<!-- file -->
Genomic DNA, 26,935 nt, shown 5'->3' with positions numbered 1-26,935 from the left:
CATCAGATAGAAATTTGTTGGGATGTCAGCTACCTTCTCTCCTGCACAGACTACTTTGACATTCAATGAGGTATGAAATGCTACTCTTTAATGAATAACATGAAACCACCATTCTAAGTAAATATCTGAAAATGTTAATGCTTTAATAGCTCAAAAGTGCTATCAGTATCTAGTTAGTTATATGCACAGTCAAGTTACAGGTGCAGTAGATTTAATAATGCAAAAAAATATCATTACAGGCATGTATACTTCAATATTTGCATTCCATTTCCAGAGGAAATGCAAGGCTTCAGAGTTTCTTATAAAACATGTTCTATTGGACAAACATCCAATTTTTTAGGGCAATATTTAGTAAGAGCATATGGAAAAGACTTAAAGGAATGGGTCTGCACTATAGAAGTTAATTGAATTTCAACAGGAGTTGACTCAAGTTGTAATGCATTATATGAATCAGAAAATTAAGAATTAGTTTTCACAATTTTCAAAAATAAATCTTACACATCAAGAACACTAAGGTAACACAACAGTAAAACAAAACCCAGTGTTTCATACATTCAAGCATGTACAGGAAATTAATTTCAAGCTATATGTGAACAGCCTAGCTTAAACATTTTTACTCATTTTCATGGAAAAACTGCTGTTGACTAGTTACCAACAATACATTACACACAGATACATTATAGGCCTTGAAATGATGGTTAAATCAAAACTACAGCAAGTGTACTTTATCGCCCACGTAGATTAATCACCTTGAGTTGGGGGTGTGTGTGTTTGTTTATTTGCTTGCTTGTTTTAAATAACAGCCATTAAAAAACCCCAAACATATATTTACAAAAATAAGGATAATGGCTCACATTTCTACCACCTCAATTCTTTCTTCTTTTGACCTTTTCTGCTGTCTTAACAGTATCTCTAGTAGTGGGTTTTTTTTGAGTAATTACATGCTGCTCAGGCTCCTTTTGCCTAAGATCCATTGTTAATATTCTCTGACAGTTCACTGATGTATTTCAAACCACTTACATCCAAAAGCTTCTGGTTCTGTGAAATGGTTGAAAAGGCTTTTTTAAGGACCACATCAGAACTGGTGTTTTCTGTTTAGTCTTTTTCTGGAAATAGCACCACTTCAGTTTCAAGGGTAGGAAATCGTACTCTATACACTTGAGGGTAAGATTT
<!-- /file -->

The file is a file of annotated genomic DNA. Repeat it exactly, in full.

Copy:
Genomic DNA, 26,935 nt, shown 5'->3' with positions numbered 1-26,935 from the left:
CATCAGATAGAAATTTGTTGGGATGTCAGCTACCTTCTCTCCTGCACAGACTACTTTGACATTCAATGAGGTATGAAATGCTACTCTTTAATGAATAACATGAAACCACCATTCTAAGTAAATATCTGAAAATGTTAATGCTTTAATAGCTCAAAAGTGCTATCAGTATCTAGTTAGTTATATGCACAGTCAAGTTACAGGTGCAGTAGATTTAATAATGCAAAAAAATATCATTACAGGCATGTATACTTCAATATTTGCATTCCATTTCCAGAGGAAATGCAAGGCTTCAGAGTTTCTTATAAAACATGTTCTATTGGACAAACATCCAATTTTTTAGGGCAATATTTAGTAAGAGCATATGGAAAAGACTTAAAGGAATGGGTCTGCACTATAGAAGTTAATTGAATTTCAACAGGAGTTGACTCAAGTTGTAATGCATTATATGAATCAGAAAATTAAGAATTAGTTTTCACAATTTTCAAAAATAAATCTTACACATCAAGAACACTAAGGTAACACAACAGTAAAACAAAACCCAGTGTTTCATACATTCAAGCATGTACAGGAAATTAATTTCAAGCTATATGTGAACAGCCTAGCTTAAACATTTTTACTCATTTTCATGGAAAAACTGCTGTTGACTAGTTACCAACAATACATTACACACAGATACATTATAGGCCTTGAAATGATGGTTAAATCAAAACTACAGCAAGTGTACTTTATCGCCCACGTAGATTAATCACCTTGAGTTGGGGGTGTGTGTGTTTGTTTATTTGCTTGCTTGTTTTAAATAACAGCCATTAAAAAACCCCAAACATATATTTACAAAAATAAGGATAATGGCTCACATTTCTACCACCTCAATTCTTTCTTCTTTTGACCTTTTCTGCTGTCTTAACAGTATCTCTAGTAGTGGGTTTTTTTTGAGTAATTACATGCTGCTCAGGCTCCTTTTGCCTAAGATCCATTGTTAATATTCTCTGACAGTTCACTGATGTATTTCAAACCACTTACATCCAAAAGCTTCTGGTTCTGTGAAATGGTTGAAAAGGCTTTTTTAAGGACCACATCAGAACTGGTGTTTTCTGTTTAGTCTTTTTCTGGAAATAGCACCACTTCAGTTTCAAGGGTAGGAAATCGTACTCTATACACTTGAGGGTAAGATTT